Twenty four years ago I took on my first kaizen event at a Copeland plant in North Carolina. We didn’t know it was to be called a ‘kaizen event’ and had no way of knowing that we were using what would be called a ‘value stream map’. We were just making it up as we went along using Shingo’s original green book as a guide. The target of our efforts was a machining and sub-assembly process that fed a refrigeration compressor assembly line. By the time we finished we improved a lot of things, but I clearly recall the first and biggest opportunity was to fix the quality inspection process. There was no real quality problem – just a waste of a days inventory, lots of floor space and some material handling time due to holding up production until an inspector could get around to sampling some of the output.
The lesson learned was that, not only is it impossible to inspect quality into a product, the mere act of inspecting can often undermine quality and drive an extraordinary amount of waste by serving as a bottleneck in the flow.
The Obama administration has been a regulatory and waste inducing train wreck for American manufacturing. The history has been one of a gang that never passes up an opportunity to burden manufacturing with another regulation, and to do everything and anything it can to render CPR to the dysfunctional carcass of organized labor. That makes it all the more surprising – pleasanty shocking actually – to learn that the USDA plans to reduce its inspection of poultry lines, and enable the poultry companies to speed up the flow.
“Under the proposal, production lines would be allowed to move 25% faster, while the government would cut by as much as 75% the number of line inspectors eyeing chicken bodies for defects before the carcasses are packaged for consumption.”
It is the same thing as my old Copeland experience. Inspecting is a huge drag on flow and cost with no realistic prospect of assuring quality. “The Centers for Disease Control and Prevention estimated that there are 1.2 million incidents of salmonella illness each year. Unlike other food-borne illnesses, the incidence of salmonella has risen 10% in recent years. When Consumer Reports tested 382 broiler chickens bought from grocery stores in 2009, 14% were found to contain salmonella.” The Who’s Who roster of leftist wackos – Food and Water Watch, Food Integrity Campaign for the Government Accountability Project – opposing the change see this as proof of the need for more inspection. In fact, it is rock solid evidence of what people who understand quality well know: Inspection does not assure quality. Quality can only be assured by controlling it at the source.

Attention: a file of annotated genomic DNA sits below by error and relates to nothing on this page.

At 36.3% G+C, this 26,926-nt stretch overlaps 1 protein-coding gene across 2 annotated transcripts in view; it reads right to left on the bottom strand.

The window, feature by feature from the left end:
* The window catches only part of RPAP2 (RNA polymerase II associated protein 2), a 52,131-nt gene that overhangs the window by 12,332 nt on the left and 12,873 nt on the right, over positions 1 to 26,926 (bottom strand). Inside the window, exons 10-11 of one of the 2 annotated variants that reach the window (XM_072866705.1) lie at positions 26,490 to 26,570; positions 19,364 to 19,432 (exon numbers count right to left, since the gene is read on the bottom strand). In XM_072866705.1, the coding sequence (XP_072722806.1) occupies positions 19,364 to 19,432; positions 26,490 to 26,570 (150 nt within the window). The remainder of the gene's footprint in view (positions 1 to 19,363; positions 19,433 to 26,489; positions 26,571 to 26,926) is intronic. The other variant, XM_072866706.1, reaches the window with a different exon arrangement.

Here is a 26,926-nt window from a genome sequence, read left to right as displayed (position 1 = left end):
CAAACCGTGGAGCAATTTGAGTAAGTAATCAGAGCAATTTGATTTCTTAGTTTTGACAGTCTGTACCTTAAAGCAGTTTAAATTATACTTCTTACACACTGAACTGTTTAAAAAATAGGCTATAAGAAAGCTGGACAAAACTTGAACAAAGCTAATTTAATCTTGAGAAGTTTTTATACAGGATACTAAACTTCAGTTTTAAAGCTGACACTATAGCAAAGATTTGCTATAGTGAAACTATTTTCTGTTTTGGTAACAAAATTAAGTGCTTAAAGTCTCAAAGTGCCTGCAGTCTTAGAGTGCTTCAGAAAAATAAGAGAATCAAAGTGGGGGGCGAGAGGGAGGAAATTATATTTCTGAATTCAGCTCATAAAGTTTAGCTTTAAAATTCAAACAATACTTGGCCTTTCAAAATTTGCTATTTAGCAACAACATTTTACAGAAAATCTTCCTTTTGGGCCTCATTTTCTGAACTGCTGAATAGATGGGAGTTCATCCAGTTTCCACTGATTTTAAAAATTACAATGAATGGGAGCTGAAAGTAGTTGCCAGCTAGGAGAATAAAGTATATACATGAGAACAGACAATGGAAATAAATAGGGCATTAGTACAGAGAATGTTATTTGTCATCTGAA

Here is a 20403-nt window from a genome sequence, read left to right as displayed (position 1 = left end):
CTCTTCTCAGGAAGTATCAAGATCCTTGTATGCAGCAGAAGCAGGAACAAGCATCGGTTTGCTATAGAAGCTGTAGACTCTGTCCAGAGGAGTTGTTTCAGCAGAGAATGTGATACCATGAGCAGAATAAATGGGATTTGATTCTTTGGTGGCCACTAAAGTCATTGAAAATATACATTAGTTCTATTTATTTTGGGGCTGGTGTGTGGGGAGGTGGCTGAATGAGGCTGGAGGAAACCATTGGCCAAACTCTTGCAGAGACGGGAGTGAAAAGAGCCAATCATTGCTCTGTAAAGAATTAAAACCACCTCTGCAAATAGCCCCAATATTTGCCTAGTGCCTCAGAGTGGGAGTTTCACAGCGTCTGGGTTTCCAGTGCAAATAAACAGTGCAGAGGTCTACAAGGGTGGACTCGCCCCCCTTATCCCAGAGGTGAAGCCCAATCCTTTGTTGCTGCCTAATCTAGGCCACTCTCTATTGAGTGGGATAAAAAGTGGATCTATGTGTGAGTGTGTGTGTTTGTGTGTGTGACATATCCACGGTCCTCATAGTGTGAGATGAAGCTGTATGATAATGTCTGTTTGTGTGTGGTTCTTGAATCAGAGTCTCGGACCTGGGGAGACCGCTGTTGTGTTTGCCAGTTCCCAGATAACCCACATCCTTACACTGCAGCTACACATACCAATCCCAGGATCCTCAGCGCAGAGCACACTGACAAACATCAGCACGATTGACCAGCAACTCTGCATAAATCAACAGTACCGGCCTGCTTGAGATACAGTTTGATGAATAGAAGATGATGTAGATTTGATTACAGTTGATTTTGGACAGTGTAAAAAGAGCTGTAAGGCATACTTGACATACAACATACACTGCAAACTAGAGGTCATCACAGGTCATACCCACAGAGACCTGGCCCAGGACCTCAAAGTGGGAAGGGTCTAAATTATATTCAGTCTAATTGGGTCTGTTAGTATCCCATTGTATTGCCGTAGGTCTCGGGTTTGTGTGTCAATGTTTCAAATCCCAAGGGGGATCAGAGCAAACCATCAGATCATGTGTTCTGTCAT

The whole episode is also proof of how little the bleaters about food quality really know about quality control. That’s the problem with having passionate people with no idea of what they are doing being given access to lots of money.
It doesn’t end with ignorance of quality control, however. These folks rant about private sector apathy for consumer safety. I am as vocal a critic of publicly traded company mismanagement as you can find anywhere – but even the most short sighted CEO knows that poisoning customers is not good business. And they are painfully aware of the hord of bottom feeding lawyers just waiting to catch them peddling poison food.
Just what the food companies are up against is evidenced by the position of the United Food and Commercial Worker’s International Union. They want to keep the quality inspectors on the job in order to keep the lines slowed in the interest of worker safety. There is some curious logic. If safety is a real concern, I suggest they call OSHA, but to bog down production with quality inspectors for the sake of reducing carpal tunnel syndrome is just plain dumb.
Make no mistake, I am not saying chicken is safe. I don’t have a clue. All I know about the subject is that chicken and I have always got along just fine. What I am saying is that inspection doesn’t make it better. It doesn’t make anything better. It only adds cost. Quality can only come from controlling it at a well designed source. The USDA data proved the point. Good or bad, “In testing its relaxed rules at 20 chicken slaughterhouses and five turkey plants, the USDA found little difference with conventional plants in the instances of salmonella and other pathogens.”